I think that if I can get into the habit of writing a little about what happens, or rather doesn’t happen, I may lose a little of the sense of loneliness and desolation which abides with me. My circumstances allowing of nothing but the ejaculation of one-syllabled reflections, a written monologue by that most interesting being, myself, may have its yet to be discovered consolations. I shall at least have it all my own way and it may bring relief as an outlet to that geyser of emotions, sensations, speculations and reflections…so here goes, my first Journal!

—Diary of Alice James, May 31, 1889

“Everything Else” – Jennifer Damiano

CHAPTER I: Arrival

cf. John Adams Whipple, “Cornelius Conway Felton with His Hat and Coat” (detail) (ca. 1850) and
video by Activedia via Pixabay

An unassuming young man was travelling, in midsummer, from his native city of Hamburg to Davos-Platz in the Canton of the Grisons, on a three weeks’ visit.

From Hamburg to Davos is a long journey — too long, indeed, for so brief a stay…

—Thomas Mann, The Magic Mountain
 

“Point Of Know Return” by Kansas

I’m out here in the meadow

TV Commercial

All stood amazed, until an old woman, tottering out from among the crowd, put her hand to her brow, and peering under it in his face for a moment, exclaimed, “Sure enough! it is Rip Van Winkle—it is himself! Welcome home again, old neighbor—Why, where have you been these twenty long years?”

—Washington Irving, Rip Van Winkle

“Meadows” – Joe Walsh

“a closed book”

Camden Public Library, “The 6-masted schooner George W. Wells…” (detail) (ca. 1900)

a closed book

just for an instant
the future,
ionized and incandescent
split the sky
then was lost

—J.S.
 

G. F. Handel – Suite No. 2 – Adagio by Elina Christova

“The Strayed Poet” (for R.L.B.)

Terry Eiler, “Training Class For Havasupai Teachers in Reading and Language Instruction Methods” (ca. 1972)

Your voice and his I heard in those non-lectures —
Hammock chairs sprawled skew-wise all about;
Moore in the armchair bent on writing it all out —
Each soul agog for any word of yours…

Poke the fire again!
Open the window!
Shut it! — patient pacing unavailing.
Barren the revelations on the ceiling —
Dash back again to agitate a cinder.
“Oh it’s so clear! It’s absolutely clear!”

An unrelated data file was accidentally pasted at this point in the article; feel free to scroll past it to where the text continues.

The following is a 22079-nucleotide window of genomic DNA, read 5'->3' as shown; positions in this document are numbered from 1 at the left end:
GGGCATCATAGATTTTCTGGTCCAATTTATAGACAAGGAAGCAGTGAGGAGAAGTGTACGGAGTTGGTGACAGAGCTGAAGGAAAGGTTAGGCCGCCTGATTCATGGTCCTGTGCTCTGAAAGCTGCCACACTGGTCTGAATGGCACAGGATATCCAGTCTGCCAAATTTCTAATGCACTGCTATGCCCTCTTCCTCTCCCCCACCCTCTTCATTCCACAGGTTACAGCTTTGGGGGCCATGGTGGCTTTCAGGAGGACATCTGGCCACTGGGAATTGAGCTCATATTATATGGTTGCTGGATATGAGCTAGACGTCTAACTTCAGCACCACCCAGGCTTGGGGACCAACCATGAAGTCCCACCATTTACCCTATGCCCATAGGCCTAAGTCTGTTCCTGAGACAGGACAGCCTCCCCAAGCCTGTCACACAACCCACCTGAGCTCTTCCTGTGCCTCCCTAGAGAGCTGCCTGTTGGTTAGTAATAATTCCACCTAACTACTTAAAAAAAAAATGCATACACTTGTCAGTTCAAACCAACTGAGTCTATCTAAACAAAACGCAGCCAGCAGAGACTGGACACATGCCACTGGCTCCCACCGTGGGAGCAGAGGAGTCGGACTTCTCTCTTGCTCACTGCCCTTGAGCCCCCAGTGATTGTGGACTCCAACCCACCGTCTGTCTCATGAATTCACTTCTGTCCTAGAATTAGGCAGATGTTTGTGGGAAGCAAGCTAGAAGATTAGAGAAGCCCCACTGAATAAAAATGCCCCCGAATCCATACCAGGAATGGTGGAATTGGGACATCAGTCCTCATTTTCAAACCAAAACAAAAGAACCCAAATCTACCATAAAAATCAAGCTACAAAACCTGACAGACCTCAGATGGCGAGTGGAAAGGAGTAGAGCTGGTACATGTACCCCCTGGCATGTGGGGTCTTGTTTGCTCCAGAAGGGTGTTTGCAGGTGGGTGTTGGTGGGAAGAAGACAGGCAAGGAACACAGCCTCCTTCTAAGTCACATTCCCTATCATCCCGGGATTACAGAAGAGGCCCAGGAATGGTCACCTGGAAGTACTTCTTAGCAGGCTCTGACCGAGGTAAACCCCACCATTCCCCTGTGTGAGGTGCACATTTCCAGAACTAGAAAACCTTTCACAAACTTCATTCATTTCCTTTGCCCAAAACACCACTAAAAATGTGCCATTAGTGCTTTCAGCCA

—I.A. Richards, “The Strayed Poet” (excerpt)
 

“Learning To Fly” by Tom Petty / Heartbreakers

“back issue (june, 1981)”

cf. photograph by Tyler Springhetti via Unsplash

back issue (june, 1981)

on the prudential tower escalator
the wind
and your smile
blithe spirits
moving beyond me

—J.S.
 

“I’d Really Love To See You Tonight” by England Dan & J.F. Coley

They Shut Me Up In Prose

cf. Jean Antoine Houdon, “Bather” (1782) and video by Vimeo-Free-Videos via Pixabay

They shut me up in Prose –
As when a little Girl
They put me in the Closet –
Because they liked me “still” –

Still! Could themself have peeped –
And seen my Brain – go round –
They might as wise have lodged a Bird
For Treason – in the Pound –

Himself has but to will
And easy as a Star
Abolish his Captivity –
And laugh – No more have I –

—Emily Dickinson
 

Aretha Franklin – “Respect”

Wallflower

cf. video by Ventus17 via Pixabay

Why, look you now, how unworthy a thing you make of me!
You would play upon me;
You would seem to know my stops;
You would pluck out the heart of my mystery;
You would sound me from my lowest note to the top of my compass;
and there is much music, excellent voice, in this little organ;
Yet cannot you make it speak…

Hamlet

“Wallflower” – Splender

Loomings

LSE Library, “Student in the library, 1981”

CHAPTER 1. Loomings.

Whenever I find myself growing grim about the mouth; whenever it is a damp, drizzly November in my soul…then, I account it high time to get to sea as soon as I can.

—Herman Melville, Moby Dick
 

“Keep Your Head Up” by Ben Howard

“returner”

cf. photographs by Noel Y. C., Artful Dioramas of North American Mammals at the American Museum of Natural History and Warren Wong via unsplash

returner

into the diorama
quickly by the buffalo
down the mountain
along the freeway
I flag down the driver
of a 1965 ford fairlane

—J.S.
 

“The Middle Ages” by Mary Chapin Carpenter

ACT I, SCENE II: A café near the Duke’s palace.

The Finnish Museum of Photography, “The counter of a café at the new Centrum department store of Voima cooperative.” (detail) (1961)

What passion hangs these weights upon my tongue?
I cannot speak to her, yet she urged conference.
O poor Orlando! Thou art overthrown.

—As You Like It

“Magnet and Steel” – Walter Egan

Renaissance

Tom Hubbard, “…Troupes Dancing in the Square Are Joined by Young-In-Heart Spectator” (1973)

Thou shalt find
That I’ll resume the shape which thou dost think
I have cast off forever…

King Lear

“Love Is Alive” – Gary Wright

April is the cruellest month

The Finnish Museum of Photography, “At Hotel Aulanko’s Cafe Terrace” (ca. 1950’s)

Madame Sosostris, famous clairvoyante,